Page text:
I rarely go to events that do not involve books in some form or fashion. But when I received an invitation to try the new Moleskine Pen + Paper Tablet, curiosity got the better of me and I said yes. That was probably the best decision I’ll make this week.
The launch, which is the second collaboration between Moleskine and Adobe, took place at WeWorks, a coworking office space in Manhattan (one of several locations) and was very well organized. Reps from both companies were there to greet me. I was guided to a desk just in time for the demo and information session. Attendees were given a tour of the devices and we were able to use both firsthand.
Before I go on, I need to let you know that I have no drawing talent whatsoever. But even my talentless self could appreciate the power of using the Pen and Paper Tablet. Artists, illustrators and graphic designers will be able to create their work using the Paper Tablet and Pen from start to finish, which can be done in two ways. The tablet houses special paper within its covers, with each page containing icons at the top that trigger different actions. Users can either work solely on the paper itself using the Pen, which stores each stroke and can be password protected. Once connected to Illustrator Creative Cloud, work stored on the Pen can then be uploaded for editing. Users can also create in real time, which is what we did during the demo. Like I said, I am no artist and the pitiful heart I drew solidified my lack of artistry. But seeing my work go from paper to screen was mind-blowing.
Luckily, a real artist came to the demo and sat right next to me. Dani from Royal Flush Magazine (royalflushmagazine.com) put that Pen and Paper Tablet to work and I was able to see what they could really do. The tools were made for artists like her. She sketched a couple of faces in a matter of minutes and I watched in awe as her creations came to life on paper and on screen. Dani then used some of Illustrator CC’s onscreen tools to manipulate her creations, change the color, brush stroke, opacity and anything else she wanted to play with or edit.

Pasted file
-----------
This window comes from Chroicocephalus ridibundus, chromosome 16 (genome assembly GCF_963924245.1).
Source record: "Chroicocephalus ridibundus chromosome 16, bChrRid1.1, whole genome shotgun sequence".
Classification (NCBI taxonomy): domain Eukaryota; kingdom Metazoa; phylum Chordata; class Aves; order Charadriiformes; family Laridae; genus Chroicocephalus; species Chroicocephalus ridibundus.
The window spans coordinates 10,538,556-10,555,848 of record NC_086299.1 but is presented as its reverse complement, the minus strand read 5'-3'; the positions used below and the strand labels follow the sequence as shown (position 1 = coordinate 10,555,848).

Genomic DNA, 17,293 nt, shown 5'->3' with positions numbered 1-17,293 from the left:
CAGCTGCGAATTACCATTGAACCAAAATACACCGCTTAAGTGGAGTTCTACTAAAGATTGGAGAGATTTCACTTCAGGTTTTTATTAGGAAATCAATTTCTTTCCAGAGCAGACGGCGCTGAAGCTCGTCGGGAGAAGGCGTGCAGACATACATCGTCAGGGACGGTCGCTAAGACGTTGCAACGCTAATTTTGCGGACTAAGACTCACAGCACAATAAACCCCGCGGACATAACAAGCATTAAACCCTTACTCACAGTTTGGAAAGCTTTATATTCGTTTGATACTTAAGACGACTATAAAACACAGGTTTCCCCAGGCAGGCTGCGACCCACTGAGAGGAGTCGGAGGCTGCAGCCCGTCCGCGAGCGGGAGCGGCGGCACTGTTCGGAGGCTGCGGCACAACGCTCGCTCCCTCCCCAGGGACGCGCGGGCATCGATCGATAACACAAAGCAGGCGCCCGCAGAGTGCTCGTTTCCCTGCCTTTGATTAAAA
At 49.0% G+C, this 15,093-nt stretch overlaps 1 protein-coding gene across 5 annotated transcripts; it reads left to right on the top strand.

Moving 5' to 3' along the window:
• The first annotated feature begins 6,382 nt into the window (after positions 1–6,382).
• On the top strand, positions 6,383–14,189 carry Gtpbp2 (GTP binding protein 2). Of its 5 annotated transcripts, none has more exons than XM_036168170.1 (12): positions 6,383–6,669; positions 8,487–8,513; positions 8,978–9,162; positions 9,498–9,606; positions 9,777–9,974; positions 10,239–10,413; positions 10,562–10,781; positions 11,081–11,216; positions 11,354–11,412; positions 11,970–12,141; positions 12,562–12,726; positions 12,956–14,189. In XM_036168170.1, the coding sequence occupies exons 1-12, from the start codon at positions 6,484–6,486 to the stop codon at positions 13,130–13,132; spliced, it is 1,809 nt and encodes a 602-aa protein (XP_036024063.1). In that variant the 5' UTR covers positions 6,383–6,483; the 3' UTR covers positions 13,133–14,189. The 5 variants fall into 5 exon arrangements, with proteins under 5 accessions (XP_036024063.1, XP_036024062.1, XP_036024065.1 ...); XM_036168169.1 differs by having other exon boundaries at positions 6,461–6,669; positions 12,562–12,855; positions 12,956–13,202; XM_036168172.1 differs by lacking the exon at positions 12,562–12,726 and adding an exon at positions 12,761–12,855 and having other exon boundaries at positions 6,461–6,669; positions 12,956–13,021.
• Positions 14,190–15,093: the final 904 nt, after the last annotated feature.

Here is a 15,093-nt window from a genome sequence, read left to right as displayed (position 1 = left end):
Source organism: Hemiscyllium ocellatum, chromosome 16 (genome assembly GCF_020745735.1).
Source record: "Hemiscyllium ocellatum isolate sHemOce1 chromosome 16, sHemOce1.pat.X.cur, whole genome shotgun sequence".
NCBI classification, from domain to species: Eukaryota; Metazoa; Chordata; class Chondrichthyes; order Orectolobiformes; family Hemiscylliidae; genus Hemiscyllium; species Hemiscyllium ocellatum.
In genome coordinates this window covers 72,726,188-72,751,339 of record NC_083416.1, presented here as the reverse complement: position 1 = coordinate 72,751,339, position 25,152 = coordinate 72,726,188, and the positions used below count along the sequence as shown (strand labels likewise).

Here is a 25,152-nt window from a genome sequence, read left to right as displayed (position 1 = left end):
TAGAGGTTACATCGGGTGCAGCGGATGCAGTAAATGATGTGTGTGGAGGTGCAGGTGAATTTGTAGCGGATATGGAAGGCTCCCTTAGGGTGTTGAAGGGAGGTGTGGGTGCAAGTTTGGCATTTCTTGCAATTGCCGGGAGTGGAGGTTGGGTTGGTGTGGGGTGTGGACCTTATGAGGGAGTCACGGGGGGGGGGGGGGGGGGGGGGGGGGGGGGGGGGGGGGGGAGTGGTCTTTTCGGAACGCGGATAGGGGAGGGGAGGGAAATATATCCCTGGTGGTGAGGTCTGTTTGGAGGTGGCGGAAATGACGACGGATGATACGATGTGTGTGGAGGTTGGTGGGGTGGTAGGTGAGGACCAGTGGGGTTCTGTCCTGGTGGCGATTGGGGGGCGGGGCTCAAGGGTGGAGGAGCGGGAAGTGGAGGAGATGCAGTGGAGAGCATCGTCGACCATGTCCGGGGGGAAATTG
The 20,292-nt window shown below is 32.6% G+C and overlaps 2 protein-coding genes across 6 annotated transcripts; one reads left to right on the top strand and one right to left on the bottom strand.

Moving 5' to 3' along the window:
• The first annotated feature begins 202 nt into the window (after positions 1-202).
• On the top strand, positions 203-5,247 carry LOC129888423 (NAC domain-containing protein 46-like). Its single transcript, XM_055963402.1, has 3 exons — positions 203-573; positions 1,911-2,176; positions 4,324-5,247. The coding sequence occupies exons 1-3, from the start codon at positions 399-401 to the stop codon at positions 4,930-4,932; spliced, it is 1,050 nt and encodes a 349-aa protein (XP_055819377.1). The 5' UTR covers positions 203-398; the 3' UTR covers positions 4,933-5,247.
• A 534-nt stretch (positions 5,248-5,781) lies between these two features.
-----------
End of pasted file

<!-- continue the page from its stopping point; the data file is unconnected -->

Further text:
The Pen is lightweight and easy to handle, uses ink but is also rechargeable so it can be used on the go. There’s no need to press down too hard, as contact with the Paper Tablet was effortless. From what I could see with my limited knowledge of Illustrator CC, there seemed to be a plethora of colors, patterns and other tools to create and edit a user’s ideas and images.
Moleskine and Adobe seamlessly merged the purist’s need to create on paper with a modern twist for the tech-savvy. The Pen and Paper Tablet are available for purchase starting today. Below is a short video so you can see for yourself how these tools work and whether they’re right for you.